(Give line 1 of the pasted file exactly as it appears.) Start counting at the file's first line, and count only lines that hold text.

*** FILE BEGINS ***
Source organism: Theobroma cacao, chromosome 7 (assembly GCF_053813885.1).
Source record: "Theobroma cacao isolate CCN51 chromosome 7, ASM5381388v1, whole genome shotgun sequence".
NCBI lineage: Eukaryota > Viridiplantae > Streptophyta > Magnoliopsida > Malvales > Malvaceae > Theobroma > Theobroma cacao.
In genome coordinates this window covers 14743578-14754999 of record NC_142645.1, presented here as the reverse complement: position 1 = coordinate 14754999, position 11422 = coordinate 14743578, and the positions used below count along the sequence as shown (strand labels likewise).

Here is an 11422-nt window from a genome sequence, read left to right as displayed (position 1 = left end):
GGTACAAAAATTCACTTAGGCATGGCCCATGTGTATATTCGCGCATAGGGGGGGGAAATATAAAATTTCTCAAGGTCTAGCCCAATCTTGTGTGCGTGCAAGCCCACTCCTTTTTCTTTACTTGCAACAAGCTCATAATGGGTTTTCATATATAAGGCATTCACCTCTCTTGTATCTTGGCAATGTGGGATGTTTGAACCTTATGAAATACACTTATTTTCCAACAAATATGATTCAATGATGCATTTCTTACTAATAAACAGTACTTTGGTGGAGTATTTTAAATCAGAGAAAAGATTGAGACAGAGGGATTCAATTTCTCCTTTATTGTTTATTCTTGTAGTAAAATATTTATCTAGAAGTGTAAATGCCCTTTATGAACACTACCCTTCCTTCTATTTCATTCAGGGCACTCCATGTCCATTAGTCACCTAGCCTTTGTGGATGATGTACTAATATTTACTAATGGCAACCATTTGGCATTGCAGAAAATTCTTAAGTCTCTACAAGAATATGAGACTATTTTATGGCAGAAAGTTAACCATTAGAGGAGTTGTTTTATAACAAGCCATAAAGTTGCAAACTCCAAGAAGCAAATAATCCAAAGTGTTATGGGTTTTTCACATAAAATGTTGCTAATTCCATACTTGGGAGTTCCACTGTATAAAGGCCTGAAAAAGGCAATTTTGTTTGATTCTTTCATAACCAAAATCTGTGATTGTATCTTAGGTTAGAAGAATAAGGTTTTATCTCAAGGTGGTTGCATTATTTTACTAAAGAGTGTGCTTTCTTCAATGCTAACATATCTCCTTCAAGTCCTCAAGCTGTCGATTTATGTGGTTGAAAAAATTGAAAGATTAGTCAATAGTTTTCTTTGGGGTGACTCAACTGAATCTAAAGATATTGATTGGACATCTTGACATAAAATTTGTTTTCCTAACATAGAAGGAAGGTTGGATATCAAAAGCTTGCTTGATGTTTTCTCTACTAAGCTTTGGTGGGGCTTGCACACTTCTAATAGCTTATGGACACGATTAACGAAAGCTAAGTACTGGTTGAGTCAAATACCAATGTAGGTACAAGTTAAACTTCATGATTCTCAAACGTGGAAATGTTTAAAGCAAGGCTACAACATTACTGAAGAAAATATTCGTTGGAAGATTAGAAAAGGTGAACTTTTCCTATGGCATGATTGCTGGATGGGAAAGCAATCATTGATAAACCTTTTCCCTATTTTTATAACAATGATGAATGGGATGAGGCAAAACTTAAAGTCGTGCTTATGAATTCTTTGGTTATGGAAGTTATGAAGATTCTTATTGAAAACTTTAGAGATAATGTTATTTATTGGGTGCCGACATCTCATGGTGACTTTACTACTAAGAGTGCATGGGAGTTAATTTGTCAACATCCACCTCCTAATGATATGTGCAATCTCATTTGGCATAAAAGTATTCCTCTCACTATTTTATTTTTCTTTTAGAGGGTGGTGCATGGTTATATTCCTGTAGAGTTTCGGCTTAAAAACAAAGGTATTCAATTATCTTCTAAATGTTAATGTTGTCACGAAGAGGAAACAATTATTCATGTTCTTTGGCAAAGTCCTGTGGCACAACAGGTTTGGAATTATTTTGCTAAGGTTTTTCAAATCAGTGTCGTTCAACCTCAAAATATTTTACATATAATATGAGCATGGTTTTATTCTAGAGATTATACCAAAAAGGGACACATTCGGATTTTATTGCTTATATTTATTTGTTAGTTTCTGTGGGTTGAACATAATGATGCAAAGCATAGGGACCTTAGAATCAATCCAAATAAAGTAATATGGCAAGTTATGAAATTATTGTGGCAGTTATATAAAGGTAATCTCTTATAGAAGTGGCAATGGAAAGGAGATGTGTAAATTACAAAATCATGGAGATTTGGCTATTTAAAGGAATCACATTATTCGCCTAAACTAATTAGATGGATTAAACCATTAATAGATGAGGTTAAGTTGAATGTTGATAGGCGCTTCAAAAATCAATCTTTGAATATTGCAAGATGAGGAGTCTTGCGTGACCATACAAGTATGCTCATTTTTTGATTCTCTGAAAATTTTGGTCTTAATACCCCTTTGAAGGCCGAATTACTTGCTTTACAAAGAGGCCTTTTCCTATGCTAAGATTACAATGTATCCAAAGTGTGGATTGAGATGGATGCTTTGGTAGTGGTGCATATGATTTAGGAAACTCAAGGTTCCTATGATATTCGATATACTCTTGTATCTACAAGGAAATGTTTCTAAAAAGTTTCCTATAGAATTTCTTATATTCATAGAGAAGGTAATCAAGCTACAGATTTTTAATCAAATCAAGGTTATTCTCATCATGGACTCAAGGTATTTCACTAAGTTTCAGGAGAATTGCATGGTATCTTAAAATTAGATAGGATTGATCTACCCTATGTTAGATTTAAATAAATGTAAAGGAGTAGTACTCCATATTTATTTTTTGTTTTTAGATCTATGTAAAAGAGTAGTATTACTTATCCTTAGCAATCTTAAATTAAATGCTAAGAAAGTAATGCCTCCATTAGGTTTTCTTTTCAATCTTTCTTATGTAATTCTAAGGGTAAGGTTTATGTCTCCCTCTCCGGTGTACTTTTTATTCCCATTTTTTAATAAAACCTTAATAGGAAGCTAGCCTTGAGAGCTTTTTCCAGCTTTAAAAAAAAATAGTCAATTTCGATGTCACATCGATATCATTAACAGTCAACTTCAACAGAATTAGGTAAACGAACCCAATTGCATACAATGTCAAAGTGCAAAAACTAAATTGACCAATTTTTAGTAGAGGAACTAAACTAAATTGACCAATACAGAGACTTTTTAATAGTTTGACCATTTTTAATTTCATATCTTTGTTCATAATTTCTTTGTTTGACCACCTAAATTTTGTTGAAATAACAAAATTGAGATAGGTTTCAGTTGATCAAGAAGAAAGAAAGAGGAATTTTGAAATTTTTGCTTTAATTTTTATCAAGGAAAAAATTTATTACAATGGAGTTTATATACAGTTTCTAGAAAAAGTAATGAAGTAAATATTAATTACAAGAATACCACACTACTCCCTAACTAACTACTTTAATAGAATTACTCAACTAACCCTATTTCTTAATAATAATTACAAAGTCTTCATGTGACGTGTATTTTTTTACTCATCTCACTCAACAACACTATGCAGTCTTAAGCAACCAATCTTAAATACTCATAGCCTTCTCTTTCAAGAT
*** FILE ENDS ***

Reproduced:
Source organism: Theobroma cacao, chromosome 7 (assembly GCF_053813885.1).